posted on May, 5 2010 @ 02:15 PM
I saw this on the National Geographic Channel recently, and it really got me hooked. On Feb 13th, 1950, B-36 44-92075 departed Eielson AFB, Alaska on
a routine flight. They were to travel South, remaining clear of Canadian airspace, before entering the US near Washington, flying East to Montana,
then turning South again to California. Once they reached the Southern tip of California, they were to turn North and perform a simulated nuclear
weapon release over San Fransisco, recovering in Texas. The aircraft departed with 16 crew, and one observer. Also onboard was a Mark-IV nuclear
weapon, and 5000lbs of conventional explosives. The Mark-IV was the first nuclear weapon that could have the core installed in flight.
Approximately 7 hours into the flight, three of the six engines caught fire. The crew decided to bail out of the aircraft, and the autopilot was set
to fly the aircraft to the Southwest, over the Pacific, where it would crash. The Mark-IV was dropped from the aircraft, and detonated in a
conventional explosion at approximately 1700 feet. The Canadian military rescued 12 of the 17 men that were on board, and an extensive search was
launched for the remaining 5, although their remains were never found. They were never told that there was a nuclear weapon on the aircraft.
Here's where it gets interesting. The aircraft was never searched for, because it was assumed that it was at the bottom of the Pacific. In 1953,
crews searching for a missing millionaire found the wreckage of an almost intact B-36, on the side of Mount Kologet. It was identified as being
44-92075. Mount Kologet is about 50 miles from the Alaskan border, roughly due east from the towns of Stewart, BC and Hyder, AK, on the east side of
the isolated Nass Basin northwest of Hazelton, British Columbia, the complete opposite direction that the aircraft was last seen flying, and higher
than the aircraft was flying when it was abandoned. Later witness interviews with Capt Harold Barry, the Aircraft Commander, show that shortly after
he bailed out, he witnessed the aircraft make a 180 degree turn, despite the autopilot being set.
SAC reported that a radio homing device on the aircraft operated for several hours after the crew abandoned the plane, but they couldn't explain how
the aircraft ended up where it did. Many theories have been put forward, including winds causing the aircraft to turn, the autopilot turn feature,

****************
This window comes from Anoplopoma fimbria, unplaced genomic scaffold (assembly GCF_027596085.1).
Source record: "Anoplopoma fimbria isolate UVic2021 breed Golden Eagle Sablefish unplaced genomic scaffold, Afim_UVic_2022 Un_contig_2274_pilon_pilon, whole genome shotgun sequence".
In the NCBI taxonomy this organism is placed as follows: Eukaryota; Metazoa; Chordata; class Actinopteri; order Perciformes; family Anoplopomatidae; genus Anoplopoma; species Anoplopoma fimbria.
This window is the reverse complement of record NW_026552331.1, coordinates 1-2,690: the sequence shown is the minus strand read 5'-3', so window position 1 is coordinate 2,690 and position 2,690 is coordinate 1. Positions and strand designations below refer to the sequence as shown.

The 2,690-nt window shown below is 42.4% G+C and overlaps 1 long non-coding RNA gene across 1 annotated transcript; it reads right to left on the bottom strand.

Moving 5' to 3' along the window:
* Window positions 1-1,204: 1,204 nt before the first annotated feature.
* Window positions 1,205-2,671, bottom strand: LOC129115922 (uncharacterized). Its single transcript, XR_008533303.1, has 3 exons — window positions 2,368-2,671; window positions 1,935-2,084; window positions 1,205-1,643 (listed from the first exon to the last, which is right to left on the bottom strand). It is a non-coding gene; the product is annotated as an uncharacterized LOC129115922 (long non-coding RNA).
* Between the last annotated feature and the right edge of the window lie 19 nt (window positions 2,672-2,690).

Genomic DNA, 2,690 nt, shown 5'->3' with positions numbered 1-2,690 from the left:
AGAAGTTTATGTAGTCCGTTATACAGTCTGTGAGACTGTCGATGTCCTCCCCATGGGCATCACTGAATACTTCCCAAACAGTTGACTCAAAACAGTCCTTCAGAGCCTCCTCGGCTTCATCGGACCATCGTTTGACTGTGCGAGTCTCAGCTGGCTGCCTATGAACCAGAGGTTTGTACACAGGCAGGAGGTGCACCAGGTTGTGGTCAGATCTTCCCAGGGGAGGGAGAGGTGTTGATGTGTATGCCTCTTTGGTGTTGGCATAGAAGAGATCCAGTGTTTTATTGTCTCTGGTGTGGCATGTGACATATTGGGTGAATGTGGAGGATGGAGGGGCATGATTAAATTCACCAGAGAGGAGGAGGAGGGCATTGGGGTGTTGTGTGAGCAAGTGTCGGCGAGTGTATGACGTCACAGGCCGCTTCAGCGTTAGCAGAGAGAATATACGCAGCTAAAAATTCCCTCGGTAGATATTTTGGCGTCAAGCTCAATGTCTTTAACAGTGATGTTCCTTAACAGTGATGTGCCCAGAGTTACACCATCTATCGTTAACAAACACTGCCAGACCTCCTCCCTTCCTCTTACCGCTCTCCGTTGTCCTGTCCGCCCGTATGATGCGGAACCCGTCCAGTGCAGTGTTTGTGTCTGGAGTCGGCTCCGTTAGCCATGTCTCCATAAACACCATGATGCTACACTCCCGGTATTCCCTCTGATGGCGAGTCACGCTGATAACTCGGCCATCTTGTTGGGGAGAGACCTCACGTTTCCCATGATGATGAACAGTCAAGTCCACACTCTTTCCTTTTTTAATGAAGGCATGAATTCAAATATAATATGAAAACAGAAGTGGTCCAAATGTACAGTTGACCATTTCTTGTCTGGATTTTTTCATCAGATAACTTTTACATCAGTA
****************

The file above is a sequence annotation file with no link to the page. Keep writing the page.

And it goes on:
interacting with winds, etc. The most intriguing theory however, is that Capt. Ted Schreier, the weapons officer, and one of the 5 never found, may
have remained onboard, to try to protect the bird-cage and core of the Mark-IV. Several people have speculated that he was able to take control of
the aircraft, and attempted to land at a small airfield in the area where the aircraft finally crashed. Capt Schreier was a certified pilot, but had
never flown anything as large as the B-36. In addition to this, Capt Schreier was not seen to have bailed out of the aircraft. When the crew on the
flight deck were preparing to bail out, it was pointed out that he had put his Mae West life jacket on over his parachute. He took it off, to put it
on right, at which point the two pilots bailed out. They both said they did not see anyone else get out of the plane.
In 1954, a USAF search crew reached the crash site. Upon reaching the site, they removed anything they didn't want to fall into enemy hands, and
used incindiary grenades on the wreckage to destroy the rest. One of the things removed was the crash proof container that a Mk-IV core was carried
in. Records show that no core was ever issued for this flight, but it was possible that Capt Schreier thought that there was one on the aircraft, and
was trying to protect it. Another thing they were reported to have removed from the scene was a body bag, although that was never confirmed.
Interestingly, the USAF records show that the B-36 crashed on Vancouver Island. They also show that there were no remains found, and any attempts to
prove that Capt Schreier even exist, by going through USAF records have reportedly failed.
This was the first Broken Arrow, and by far the most intriguing.